In a survey study looking at acne, researchers found that trans men were more likely to report history of moderate-to-severe acne (28.0%) and current moderate-to-severe acne (13.6%) (Yeung et al., 2020)2.

Acne triggered by testosterone therapy varies from person to person. That means, it can appear in different parts of the body, take effect in varying degrees, and there is no guaranteed timeline for how long it can last. For some, this might appear as small breakouts as their body adjusts to new hormone levels. For others, this may be longer term, appearing between the first 6 to 12 months of testosterone therapy. It is also possible that this is a skin condition that will be present throughout the entire duration of the therapy. This is something that is determined by the chemistry of your skin, the prescribed dose of testosterone, as well as other lifestyle factors such as weight, smoker status and nutrition.

The development of acne for those taking testosterone therapy is common, and there have been very positive responses to this from the community, with many trans men and non-binary folk viewing this an early sign of testosterone taking action.

If you are seeking support for acne, we always recommend speaking to a healthcare professional, who can provide an approach for treatment that works best alongside the prescribed testosterone dosage.

2. Yeung, H., Ragmanauskaite, L., Zhang, Q., Kim, J., Tangpricha, V., Getahun, D., Silverberg, M. J., & Goodman, M. (2020). Prevalence of moderate to severe acne in transgender adults: A cross-sectional survey. Journal of the American Academy of Dermatology, 83(5), 1450–1452.

Pattern Hair Loss (Androgenic Alopecia)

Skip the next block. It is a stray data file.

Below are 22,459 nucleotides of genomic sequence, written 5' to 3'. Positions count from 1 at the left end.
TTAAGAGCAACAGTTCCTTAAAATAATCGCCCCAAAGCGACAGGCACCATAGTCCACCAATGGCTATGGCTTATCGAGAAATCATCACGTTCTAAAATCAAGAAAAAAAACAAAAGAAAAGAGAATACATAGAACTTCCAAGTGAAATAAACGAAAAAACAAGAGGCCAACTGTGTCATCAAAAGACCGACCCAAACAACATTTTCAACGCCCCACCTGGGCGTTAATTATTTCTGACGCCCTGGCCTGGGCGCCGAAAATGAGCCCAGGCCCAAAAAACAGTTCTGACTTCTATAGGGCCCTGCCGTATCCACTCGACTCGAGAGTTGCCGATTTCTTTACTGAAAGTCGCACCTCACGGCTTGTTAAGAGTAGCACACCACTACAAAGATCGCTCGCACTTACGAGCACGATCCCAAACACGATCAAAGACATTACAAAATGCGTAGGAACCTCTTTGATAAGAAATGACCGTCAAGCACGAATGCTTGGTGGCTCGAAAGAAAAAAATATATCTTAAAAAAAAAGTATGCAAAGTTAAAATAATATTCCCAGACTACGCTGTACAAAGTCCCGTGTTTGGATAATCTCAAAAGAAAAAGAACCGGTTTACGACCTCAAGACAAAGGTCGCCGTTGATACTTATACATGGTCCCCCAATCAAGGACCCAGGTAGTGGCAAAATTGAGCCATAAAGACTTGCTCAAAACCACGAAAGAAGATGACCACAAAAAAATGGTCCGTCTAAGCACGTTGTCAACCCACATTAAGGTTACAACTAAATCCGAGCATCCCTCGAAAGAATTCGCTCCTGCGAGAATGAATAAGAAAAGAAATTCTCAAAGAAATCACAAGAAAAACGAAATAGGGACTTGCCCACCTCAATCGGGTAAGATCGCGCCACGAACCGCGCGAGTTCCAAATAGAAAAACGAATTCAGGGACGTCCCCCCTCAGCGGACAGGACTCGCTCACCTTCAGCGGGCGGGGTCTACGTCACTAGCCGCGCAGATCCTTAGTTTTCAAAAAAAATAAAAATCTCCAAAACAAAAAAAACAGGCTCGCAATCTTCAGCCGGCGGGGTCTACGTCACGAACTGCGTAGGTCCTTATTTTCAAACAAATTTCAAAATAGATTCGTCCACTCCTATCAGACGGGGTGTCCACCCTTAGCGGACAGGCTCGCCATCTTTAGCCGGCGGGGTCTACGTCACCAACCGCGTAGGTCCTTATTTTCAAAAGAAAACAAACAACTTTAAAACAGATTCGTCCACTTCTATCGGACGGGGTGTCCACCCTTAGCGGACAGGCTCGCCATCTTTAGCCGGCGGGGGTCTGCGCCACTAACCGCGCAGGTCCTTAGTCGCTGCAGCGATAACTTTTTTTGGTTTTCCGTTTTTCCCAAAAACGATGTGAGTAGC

What is pattern hair loss?

Pattern hair loss, or androgenic alopecia, is the loss of the hair on the scalp. This most often happens in a M-shaped pattern, starting at the forehead and moving backwards. Hair can also thin at the top of the head and progress to partial or complete baldness.

What’s the connection between pattern hair loss and testosterone therapy?

While testosterone therapy doesn’t directly cause hair loss, the increase of the hormone in the body can lead to androgenic alopecia, if an individual has a genetic sensitivity to the hormone DHT (dihydrotestosterone). Testosterone and DHT (dihydrotestosterone) are interlinked because when testosterone levels rise, DHT levels typically rise as well. However, there are other lifestyle and genetic causes such as smoking, lack of nutrition or stress.

Pattern hair loss is typically considered a genetic condition, so it is recommended to look into family history for any signs of hair loss if this concerns you.

The good news is, there are many options available to mitigate hair loss symptoms if this is desired, but we always recommend speaking to a healthcare professional, who can provide treatment that works best alongside the prescribed testosterone therapy if this is a route wished to be taken.

Feeling comfortable in your skin:

Seeing changes to skin whilst undergoing testosterone therapy can be both euphoric, and a challenge. By knowing what these effects may be and where to seek support, we hope to bring comfort back to skin, as quickly as possible.

Understanding skin changes from…


Testosterone therapy


Oestrogen and Anti-androgen therapy


Gender affirming surgery


Social transitioning